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Hands-on Learning: APIs

·4 mins

So last time, I compared Computer Science with Software Development. My dirt-under-the-fingernails viewpoint: make stuff, break stuff, learn by doing. I am excited for pushback from those of a more academic persuasion!

Learn By Doing: Pick a Problem #

I wanted a project to shake the rust off (not the Rust. That came later.)

So I asked my partner for a user story. As a firm administrator, she wanted to visualize the tax returns processed by her firm over time, so they could identify constraints and bottlenecks.

More exotic and exhilarating datasets, there certainly are. But this one had a user! I wanted a practical problem, not a theoretical one.

My approach went like this:

  1. pick a problem

  2. choose a small part of it

  3. solve that part in a simple but interesting way

  4. fix the dumb mistakes

I decided to throw all the fun tools at it! For that, I’d use my old pal: our trusty “batteries-included” language, Python. (For those who read the last page first, here’s what I came up with.)

import * from batteries #

So what did I have, and what did I want to produce?

I had a workflow tracker with a whole lot of information. Supposedly, it could offer it up via its own API. But that cost extra, and the company didn’t seem to know exactly how to do it. (Acquisitions!)

So I could get at the data from an Excel spreadsheet, run as a report by hand. Ouch, but it gets one started. I had read spreadsheets into my Python programs before. But what new trick could I try this time?

Pandas! The beloved data analysis tool. Way overkill for this data, perhaps, but I’d been itching for an excused to learn how to use it.

And I should store the data, rather than analyze and extract it over and over. Obvious choice: a relational database, say sqlite. Other choices–stick it in The Cloud, via hosted mongodb or Amazon’s SimpleDB.

These were all very reasonable choices, but in the end I went really simple and staying in the Pandas ecosystem and chose… Feather files! Didn’t see that coming, did you?

To do the “serving up API endpoints”, it was either FastAPI or Flask. I decided to learn FastAPI another time, and stick with what I knew. For once.

Nice List. Now What? #

I believe that learning happens all through the process, from sifting and selecting tools to trying them out to adapting and finishing. But yeah, get something done! “Real Artists Ship,” etc.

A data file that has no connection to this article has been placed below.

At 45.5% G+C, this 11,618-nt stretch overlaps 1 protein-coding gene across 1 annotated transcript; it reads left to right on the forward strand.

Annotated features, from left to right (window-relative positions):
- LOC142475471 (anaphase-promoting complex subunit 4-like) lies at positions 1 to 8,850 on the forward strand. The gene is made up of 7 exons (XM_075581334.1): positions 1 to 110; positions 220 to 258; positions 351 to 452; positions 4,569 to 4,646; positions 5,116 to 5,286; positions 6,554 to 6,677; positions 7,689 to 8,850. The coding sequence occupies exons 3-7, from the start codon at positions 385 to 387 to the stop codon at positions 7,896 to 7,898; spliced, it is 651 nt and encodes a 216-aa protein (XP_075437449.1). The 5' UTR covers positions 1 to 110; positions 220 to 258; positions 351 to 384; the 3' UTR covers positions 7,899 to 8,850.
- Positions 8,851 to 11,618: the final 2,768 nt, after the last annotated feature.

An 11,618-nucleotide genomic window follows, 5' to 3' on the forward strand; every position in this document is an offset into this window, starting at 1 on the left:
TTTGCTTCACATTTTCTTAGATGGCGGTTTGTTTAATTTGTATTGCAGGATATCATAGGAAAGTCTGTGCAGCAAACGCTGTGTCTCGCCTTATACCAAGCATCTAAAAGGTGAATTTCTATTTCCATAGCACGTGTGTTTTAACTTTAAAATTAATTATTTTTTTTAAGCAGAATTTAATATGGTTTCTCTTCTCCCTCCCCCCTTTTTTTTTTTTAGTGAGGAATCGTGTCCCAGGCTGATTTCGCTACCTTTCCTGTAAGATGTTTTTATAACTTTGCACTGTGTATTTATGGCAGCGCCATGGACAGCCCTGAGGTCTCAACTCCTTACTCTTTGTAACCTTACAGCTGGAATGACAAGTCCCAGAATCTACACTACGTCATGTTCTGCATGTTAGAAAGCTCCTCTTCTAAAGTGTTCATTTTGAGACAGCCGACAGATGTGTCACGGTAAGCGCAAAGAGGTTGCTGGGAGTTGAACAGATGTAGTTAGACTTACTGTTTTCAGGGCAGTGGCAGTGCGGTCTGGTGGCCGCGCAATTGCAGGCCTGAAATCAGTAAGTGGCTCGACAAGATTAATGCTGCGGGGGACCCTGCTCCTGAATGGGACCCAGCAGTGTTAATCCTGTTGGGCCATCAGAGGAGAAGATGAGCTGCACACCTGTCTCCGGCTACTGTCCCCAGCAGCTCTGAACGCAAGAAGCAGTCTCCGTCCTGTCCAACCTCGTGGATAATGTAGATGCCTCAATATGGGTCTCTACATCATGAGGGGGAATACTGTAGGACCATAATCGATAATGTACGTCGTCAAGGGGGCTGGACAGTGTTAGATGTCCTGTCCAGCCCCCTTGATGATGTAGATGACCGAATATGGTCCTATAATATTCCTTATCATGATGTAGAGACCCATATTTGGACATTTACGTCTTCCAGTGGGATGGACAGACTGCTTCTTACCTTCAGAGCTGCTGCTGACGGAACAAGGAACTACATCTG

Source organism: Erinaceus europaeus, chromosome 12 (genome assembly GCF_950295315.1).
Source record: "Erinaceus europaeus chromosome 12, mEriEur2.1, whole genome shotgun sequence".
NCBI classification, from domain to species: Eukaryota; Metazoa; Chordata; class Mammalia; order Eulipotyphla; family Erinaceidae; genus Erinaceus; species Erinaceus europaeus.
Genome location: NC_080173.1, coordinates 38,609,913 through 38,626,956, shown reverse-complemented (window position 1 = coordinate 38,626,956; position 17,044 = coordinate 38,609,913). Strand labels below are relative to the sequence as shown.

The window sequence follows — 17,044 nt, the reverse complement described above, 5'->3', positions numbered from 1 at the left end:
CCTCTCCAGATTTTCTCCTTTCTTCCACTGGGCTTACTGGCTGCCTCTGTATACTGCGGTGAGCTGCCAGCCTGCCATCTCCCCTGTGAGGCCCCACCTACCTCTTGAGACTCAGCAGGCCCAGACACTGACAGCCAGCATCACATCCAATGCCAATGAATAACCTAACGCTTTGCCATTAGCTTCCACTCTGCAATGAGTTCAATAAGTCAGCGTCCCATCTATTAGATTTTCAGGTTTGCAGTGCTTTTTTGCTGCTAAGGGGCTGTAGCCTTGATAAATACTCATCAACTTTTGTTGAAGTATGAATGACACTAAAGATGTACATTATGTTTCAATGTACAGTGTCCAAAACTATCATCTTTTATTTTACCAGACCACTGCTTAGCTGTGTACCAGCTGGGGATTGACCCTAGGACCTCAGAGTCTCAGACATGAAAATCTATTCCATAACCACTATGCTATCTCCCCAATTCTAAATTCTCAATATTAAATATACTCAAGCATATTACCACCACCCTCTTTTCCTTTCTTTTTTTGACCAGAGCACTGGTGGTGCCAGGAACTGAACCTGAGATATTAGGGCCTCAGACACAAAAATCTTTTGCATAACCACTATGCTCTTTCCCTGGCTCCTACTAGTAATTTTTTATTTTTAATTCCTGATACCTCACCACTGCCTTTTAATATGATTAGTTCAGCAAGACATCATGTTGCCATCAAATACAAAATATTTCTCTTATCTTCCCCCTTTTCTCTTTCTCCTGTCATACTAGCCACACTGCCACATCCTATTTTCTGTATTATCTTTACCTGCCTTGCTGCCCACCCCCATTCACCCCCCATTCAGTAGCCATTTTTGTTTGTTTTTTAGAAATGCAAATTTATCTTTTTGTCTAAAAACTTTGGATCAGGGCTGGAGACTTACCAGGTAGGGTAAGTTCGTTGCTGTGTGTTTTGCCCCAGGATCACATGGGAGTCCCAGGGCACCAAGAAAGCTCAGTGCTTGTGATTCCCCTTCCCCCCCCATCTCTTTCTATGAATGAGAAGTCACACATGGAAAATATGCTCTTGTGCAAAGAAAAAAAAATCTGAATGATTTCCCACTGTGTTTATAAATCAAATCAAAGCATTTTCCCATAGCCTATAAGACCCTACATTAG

So here’s what got done:

Pandas is easy to use! The documentation helps point you through its many options to your particular need.

for excel_file in spreadsheets.rglob('*.xlsx'):
    # depends on openpyxl"Importing {excel_file}")
    status_on_date = pd.read_excel(excel_file, usecols=['Current Status', 'Responsible Person', 'Tax Staff'])

Then using feather files (like Python’s “pickle” objects-saved-as-files) made saving and reading the data very simple.

And Flask is always a treat. Perfect for providing a URL fulla JSON.

@app.route('/status/<isodate>', methods=['GET'])
def status(isodate):
    """List all tax filings, sorted by status """
    feather_filename = feather_path.joinpath(isodate)
    if feather_filename.exists():"Reading in {feather_filename}")
        status_on_date = pd.read_feather(feather_filename)
        status_counts = status_on_date.value_counts('Current Status')
        # we want the JSON in a particular process order. So match it to a look-up table.
        mystatus = {
            'filings': [{'status': tr_status, 'total': int(status_counts[tr_status])}
             for tr_status in TAX_RETURN_STATUS
             if tr_status in status_counts.keys()]}

        return jsonify(mystatus)

I could have used Python for the charts, too. But in the spirit of learning by doing, I decided to split this project into a front end and back end.

Later on, I’ll write about my front-end adventures with JavaScript and Vue. ( I wrote a bit about it already elsewhere.)

And What Have We Learned? #

  • It’s very easy to put data up into a JSON API with Flask. I’ll try FastAPI someday.

  • Staying inside an ecosystem like pandas can help streamline work (feather).

  • But once it’s done, refactoring to support more integrations sounds like fun!

  • We don’t always do things the smartest and most scalable way when learning something new.

  • But there’s something wonderful about a working prototype!

So, grab some tools and start making something!